Today we are experiencing some of the most complex challenges in our nation’s history. Now, this might sound like commencement hyperbole to you. Or maybe not. Only time will tell—and you will help us decide.

The forces of globalization, technological evolution, proliferation of powers that defy traditional structures—whether it’s ISIS, an increasingly assertive Russia, a new microbe, or artificial intelligence. The problems you will face today tell me that Tom Friedman has it right when he says that we are living in the age of acceleration. The problems you face today will test our current conceptions of privacy and security, of the law of nations and the rules-based international order the United States has led since World War II, and of science and inequality.

It’s a complicated picture, but it’s also one that is filled with tremendous opportunity for you. My prediction is that in the not-too-distant future:

  •  one of you will counsel a client on the intellectual property of a vaccine for the next infectious disease;
  •  one of you will advise on issues of digital sovereignty confronting a start-up that another one of you will have started up;
  •  one of you will try to figure out how a system of laws, designed with human agency in mind, should apply when machines learn and are guided by artificial intelligence;
  •  one of you will wrestle with the responsibilities and opportunities inherent in a world in which huge volumes of data can be collected, digested, analyzed, and used for good and for ill; and
  •  all of you will think about the social compact enshrined in our Constitution, and when our government’s responsibility to protect us may or may not yield to the belief that you alone should have access to your data. 

There will be questions that the law does not answer. And that is where you’ll need to go beyond the ability to slice and dice a text or Supreme Court case to exercise judgment.

What precisely does this mean? Well, the law doesn’t always provide pat solutions. The Constitution itself is full of open-ended dictates—searches and seizures must be “reasonable”; individuals are entitled to all of the process that is “due”; the President must “take care” to faithfully execute the laws. And in international law, we do not even have a Congress or Supreme Court to settle the question whether cyber operation violates another country’s sovereignty or constitutes the use of force.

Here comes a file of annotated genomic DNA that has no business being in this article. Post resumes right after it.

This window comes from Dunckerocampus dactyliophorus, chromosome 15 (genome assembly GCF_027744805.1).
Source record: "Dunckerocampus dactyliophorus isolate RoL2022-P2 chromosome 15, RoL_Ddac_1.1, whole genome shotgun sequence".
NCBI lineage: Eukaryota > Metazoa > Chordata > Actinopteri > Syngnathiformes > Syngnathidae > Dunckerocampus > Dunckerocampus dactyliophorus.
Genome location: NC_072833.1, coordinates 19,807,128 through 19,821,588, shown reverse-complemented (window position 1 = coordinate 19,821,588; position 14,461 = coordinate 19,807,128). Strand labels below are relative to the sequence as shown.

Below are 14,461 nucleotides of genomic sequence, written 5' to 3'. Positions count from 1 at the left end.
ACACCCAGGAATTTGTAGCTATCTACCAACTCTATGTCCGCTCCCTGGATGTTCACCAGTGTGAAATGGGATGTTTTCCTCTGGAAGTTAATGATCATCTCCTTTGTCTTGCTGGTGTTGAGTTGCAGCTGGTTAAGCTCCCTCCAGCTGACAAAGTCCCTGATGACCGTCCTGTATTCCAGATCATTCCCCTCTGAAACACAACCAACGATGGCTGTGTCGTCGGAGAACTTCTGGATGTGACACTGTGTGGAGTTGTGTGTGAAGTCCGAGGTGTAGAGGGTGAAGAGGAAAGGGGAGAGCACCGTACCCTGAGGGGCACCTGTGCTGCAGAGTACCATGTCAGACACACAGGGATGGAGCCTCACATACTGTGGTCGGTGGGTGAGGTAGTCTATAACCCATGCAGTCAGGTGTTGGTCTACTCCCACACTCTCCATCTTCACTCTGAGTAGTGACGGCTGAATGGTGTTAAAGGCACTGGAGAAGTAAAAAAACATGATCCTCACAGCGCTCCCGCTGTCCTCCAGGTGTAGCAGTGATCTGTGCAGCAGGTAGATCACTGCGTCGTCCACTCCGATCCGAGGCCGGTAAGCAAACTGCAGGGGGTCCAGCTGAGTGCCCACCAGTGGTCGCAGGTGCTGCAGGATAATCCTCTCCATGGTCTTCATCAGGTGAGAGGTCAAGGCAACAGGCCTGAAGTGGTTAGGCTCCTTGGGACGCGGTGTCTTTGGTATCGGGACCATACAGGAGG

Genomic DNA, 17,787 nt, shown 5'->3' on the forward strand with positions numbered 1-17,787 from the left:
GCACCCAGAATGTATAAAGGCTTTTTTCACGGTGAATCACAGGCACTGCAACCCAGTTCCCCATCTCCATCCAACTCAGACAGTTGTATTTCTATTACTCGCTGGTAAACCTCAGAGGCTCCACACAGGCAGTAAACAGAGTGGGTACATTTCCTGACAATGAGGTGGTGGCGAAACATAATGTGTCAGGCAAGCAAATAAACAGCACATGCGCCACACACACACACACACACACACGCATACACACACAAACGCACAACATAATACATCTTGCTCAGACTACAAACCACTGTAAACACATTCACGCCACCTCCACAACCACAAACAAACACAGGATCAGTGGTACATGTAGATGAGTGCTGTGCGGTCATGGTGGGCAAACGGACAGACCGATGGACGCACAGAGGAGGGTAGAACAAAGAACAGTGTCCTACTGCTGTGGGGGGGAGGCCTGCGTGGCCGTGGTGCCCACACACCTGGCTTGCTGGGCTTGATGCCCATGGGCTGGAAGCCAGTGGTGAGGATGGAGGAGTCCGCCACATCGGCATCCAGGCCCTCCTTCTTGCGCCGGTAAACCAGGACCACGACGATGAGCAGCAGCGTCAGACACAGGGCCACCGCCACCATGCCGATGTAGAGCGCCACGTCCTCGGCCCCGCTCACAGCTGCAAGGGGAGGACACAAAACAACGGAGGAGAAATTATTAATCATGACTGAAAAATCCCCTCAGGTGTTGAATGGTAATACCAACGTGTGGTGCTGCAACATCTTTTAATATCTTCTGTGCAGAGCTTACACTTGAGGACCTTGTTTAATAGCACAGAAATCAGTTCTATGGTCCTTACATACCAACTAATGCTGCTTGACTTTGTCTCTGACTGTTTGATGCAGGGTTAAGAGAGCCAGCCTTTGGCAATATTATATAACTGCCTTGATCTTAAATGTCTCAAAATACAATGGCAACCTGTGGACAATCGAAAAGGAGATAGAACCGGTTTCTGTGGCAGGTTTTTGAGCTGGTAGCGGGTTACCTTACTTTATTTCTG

To answer these questions, it is essential to know what the law is—but that is only the first step. You also need to know how to handle the unresolved issues and navigate the “gray.” When should you read the existing law in a way that the government deems as necessary? When should you not?

Lawyers don’t answer these questions by themselves—in many cases, it is the client who gets to make the call. But you will be forced to think through these issues. What are the ethical and moral implications? Is it consistent with our nation’s values and who we are? What precedent will you be setting that others might follow? Your clients will be looking for not only legal acumen—you have that—but rather a good judgment and sense of responsibility that is much more rare and harder to define. Society will need those who can navigate the gray space, those who, like Ed Levi, respect and uphold the practices, norms, and institutions that—while not written into law—are the connective tissue that keeps the rest of our rule of law muscle strong.

I am purposely drawing a distinction between that which we proscribe in law and that which we adopt as custom, a practice, or a model for our behavior. Because what’s allowed is not the same as what’s wise. It’s important for a lawyer to make clear when she’s providing legal advice, but there will be moments when it would be a grave mistake for her only to provide such advice.

Let me give you an example. The Constitution clearly gives the president a role in law enforcement matters: he’s the head of the executive branch and he has the power of the pardon. But as time has shown us, it is vitally important that the government’s power to deprive persons of liberty be divorced from partisan politics and without fear or favor. That’s why it is important to have practices like the Levi Guidelines.

Another example might be how the government handles transparency. There is a body of law that dictates when the executive branch must make information public. But even when there is no law requiring it, transparency about what is being done in the people’s name is important for the credibility of government’s actions, for confidence in its operations and accountability of those elected and appointed to serve. Some measure of transparency may be the difference between public confidence and public cynicism. When it comes to national security, this norm of transparency may yield to legitimate concerns about security and safety. But lawyers and policymakers are the ones to strike that balance.